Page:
Before you paint, clean the surface to get an idea of how your project will shape up. For paint to perform well, it has to stay on the surface. Paint can’t adhere if the surface isn’t clean.
Clean the Surface
Cleaning a wood surface can be as simple as using a detergent and warm water with a long-handled stiff-bristle brush. Work in sections from top to bottom. Thoroughly rinse off the soap residue. Don’t soak the wood, because some wood may warp.
As each area is finished, rinse the surface and do a test swipe with your hand. If there is still dirt or a chalky residue, wash and rinse again.
If the project is large or the surface is particularly dirty, consider using a power washer, but be careful. While power washers can quickly rid large surfaces of dirt, they must be used with caution. Follow operating instructions to prevent injury and to avoid damaging or saturating the wood or shattering nearby glass.
If mildew—a brown, black, gray or spotty fungus—is present, a solution of household bleach and water may be needed. Brush the solution on, let it work for about 15 minutes, and rinse it off. If using a power washer, use the ingredients specified by the manufacturer.
Wood needs sufficient drying time. Paint will fail if it is applied to saturated wood. One sunny day will usually dry a wood surface. If the wood is saturated, it may take several windy or sunny days before painting can begin.
Examine the Project
Determine the steps needed by first examining the project. Check for signs of problem deterioration – bubbling, cracking, or peeling. The source of the problem needs to be investigated and corrected.
If the previous coat of paint is in good condition, allow the wood to dry. Consider sanding the old paint if the previous surface was glossy. Sanding to a lightly dulled finish will help the new paint adhere better. Use sandpaper to feather the edges of the old coat of paint. Brush or wipe away any dust from sanding.
If there are any areas where the paint is gone and the wood is exposed, treat the wood with a water-repellent preservative and allow it to dry thoroughly before priming.
If the exam reveals more serious paint problems, the old paint needs to be removed and the cause of the problem investigated. A paint job fails for several reasons, according to the U.S. Cooperative Extension Service. Outside moisture or inside water vapor moving through the house walls may have penetrated the wood, causing blistering and peeling.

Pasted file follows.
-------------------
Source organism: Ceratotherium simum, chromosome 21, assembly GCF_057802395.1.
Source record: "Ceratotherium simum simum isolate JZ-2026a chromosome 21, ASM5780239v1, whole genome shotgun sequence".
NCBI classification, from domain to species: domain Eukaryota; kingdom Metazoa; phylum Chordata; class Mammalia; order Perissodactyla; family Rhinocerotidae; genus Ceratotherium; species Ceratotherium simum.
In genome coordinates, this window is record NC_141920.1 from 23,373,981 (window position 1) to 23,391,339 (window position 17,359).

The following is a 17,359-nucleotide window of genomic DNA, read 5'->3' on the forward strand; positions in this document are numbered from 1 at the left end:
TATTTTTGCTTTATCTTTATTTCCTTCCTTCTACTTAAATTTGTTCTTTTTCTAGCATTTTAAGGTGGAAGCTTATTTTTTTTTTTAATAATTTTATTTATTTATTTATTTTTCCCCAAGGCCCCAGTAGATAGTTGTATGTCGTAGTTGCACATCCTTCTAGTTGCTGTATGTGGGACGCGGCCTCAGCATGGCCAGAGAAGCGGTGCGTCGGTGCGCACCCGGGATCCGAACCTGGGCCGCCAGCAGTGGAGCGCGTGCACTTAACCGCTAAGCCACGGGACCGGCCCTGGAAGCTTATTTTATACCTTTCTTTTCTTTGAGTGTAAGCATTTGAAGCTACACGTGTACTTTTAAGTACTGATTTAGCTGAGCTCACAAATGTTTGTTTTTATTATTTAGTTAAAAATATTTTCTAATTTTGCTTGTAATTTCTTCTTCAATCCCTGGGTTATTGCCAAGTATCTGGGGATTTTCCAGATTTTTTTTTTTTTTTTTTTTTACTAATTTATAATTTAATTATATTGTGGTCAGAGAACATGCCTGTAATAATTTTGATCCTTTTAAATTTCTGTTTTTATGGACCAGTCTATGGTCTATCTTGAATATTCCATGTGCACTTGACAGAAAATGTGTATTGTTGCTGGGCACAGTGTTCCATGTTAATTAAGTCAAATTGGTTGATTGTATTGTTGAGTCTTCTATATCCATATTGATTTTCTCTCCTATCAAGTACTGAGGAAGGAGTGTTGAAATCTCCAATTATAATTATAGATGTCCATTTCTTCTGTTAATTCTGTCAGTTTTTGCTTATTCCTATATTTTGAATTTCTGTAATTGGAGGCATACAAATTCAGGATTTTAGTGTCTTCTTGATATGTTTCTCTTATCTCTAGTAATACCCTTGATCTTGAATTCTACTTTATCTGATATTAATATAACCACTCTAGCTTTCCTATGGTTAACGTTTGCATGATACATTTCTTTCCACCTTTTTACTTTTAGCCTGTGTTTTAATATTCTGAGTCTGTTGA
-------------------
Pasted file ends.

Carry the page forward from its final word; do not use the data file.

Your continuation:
Oil-base paints subjected to the heat of the sun within a few hours of being applied may have blistered. Peeling and cracking paint usually means there was too much time between a primer coat and the top coat. Cross-grain cracking typically happens when too many coats of paint have been applied.
Removing problem paint gets complicated if the old paint contains lead. Lead paint is more likely to be found in homes built before 1978. If there is a chance that this paint-stripping project involves lead paint, call the National Lead Information Center or contact a local paint retailer about how to safely strip and dispose of lead paint.
After the cause of the paint problems has been corrected, it’s time to remove the old paint. Several options are available. Scraping with putty knives or scrapers or sanding by hand are the most common. Other options include power washing, wet sandblasting, orbital sanders, stripping with chemicals, and using electrically heated paint removers. Each carries its precautions.
Power washing and wet sandblasting can dig holes in the wood surface. Orbital sanders require a dust-collection vacuum. Chemical strippers can be fast-working but are hazardous to the user and the environment. Heated removers can easily ignite surrounding materials. Peel-away strippers work well but are slower and may require a neutralizer to remove any residue.
Wood Surface Repair
After the surface has been cleaned and the damaged paint removed, check the condition of the exterior wood. Damaged areas need to be fixed or replaced. Decayed wood that is soft or spongy will never hold paint and should be replaced. For small holes or cracks, paint with a spot primer and then fill with a liquid wood, water putty, or acrylic caulk labeled for exterior use. For larger areas of deterioration, it’s better to replace than repair.
Before painting, dust all surfaces, use painters tape to protect adjacent areas where paint is not wanted, and use drop cloths to cover any plants or shrubs.
Credit: Renovate with Tommy Mac